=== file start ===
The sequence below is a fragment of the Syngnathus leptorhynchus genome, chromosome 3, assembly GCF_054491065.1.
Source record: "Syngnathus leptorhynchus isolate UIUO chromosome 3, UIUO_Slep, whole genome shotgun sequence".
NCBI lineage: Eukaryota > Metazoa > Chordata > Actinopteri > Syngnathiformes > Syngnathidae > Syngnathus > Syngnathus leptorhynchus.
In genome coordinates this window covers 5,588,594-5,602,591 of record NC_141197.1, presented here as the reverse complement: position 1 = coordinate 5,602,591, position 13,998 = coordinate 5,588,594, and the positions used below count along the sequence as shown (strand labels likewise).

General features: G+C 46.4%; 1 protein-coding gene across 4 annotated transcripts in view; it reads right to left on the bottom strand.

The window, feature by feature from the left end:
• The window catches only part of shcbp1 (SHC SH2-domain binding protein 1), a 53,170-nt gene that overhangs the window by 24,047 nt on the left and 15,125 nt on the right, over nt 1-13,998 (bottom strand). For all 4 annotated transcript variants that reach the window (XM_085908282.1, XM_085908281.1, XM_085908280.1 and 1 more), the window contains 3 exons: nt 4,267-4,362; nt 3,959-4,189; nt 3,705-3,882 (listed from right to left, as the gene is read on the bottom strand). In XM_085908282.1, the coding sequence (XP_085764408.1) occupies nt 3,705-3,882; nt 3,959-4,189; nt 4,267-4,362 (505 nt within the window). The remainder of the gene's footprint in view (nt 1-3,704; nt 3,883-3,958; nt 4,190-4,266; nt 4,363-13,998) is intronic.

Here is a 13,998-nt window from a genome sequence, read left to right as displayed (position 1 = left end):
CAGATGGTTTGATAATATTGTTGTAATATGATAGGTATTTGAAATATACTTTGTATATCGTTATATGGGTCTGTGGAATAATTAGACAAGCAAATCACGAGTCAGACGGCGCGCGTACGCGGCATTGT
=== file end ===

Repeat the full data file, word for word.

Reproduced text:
The sequence below is a fragment of the Syngnathus leptorhynchus genome, chromosome 3, assembly GCF_054491065.1.
Source record: "Syngnathus leptorhynchus isolate UIUO chromosome 3, UIUO_Slep, whole genome shotgun sequence".
NCBI lineage: Eukaryota > Metazoa > Chordata > Actinopteri > Syngnathiformes > Syngnathidae > Syngnathus > Syngnathus leptorhynchus.
In genome coordinates this window covers 5,588,594-5,602,591 of record NC_141197.1, presented here as the reverse complement: position 1 = coordinate 5,602,591, position 13,998 = coordinate 5,588,594, and the positions used below count along the sequence as shown (strand labels likewise).

General features: G+C 46.4%; 1 protein-coding gene across 4 annotated transcripts in view; it reads right to left on the bottom strand.

The window, feature by feature from the left end:
• The window catches only part of shcbp1 (SHC SH2-domain binding protein 1), a 53,170-nt gene that overhangs the window by 24,047 nt on the left and 15,125 nt on the right, over nt 1-13,998 (bottom strand). For all 4 annotated transcript variants that reach the window (XM_085908282.1, XM_085908281.1, XM_085908280.1 and 1 more), the window contains 3 exons: nt 4,267-4,362; nt 3,959-4,189; nt 3,705-3,882 (listed from right to left, as the gene is read on the bottom strand). In XM_085908282.1, the coding sequence (XP_085764408.1) occupies nt 3,705-3,882; nt 3,959-4,189; nt 4,267-4,362 (505 nt within the window). The remainder of the gene's footprint in view (nt 1-3,704; nt 3,883-3,958; nt 4,190-4,266; nt 4,363-13,998) is intronic.

Here is a 13,998-nt window from a genome sequence, read left to right as displayed (position 1 = left end):
CAGATGGTTTGATAATATTGTTGTAATATGATAGGTATTTGAAATATACTTTGTATATCGTTATATGGGTCTGTGGAATAATTAGACAAGCAAATCACGAGTCAGACGGCGCGCGTACGCGGCATTGT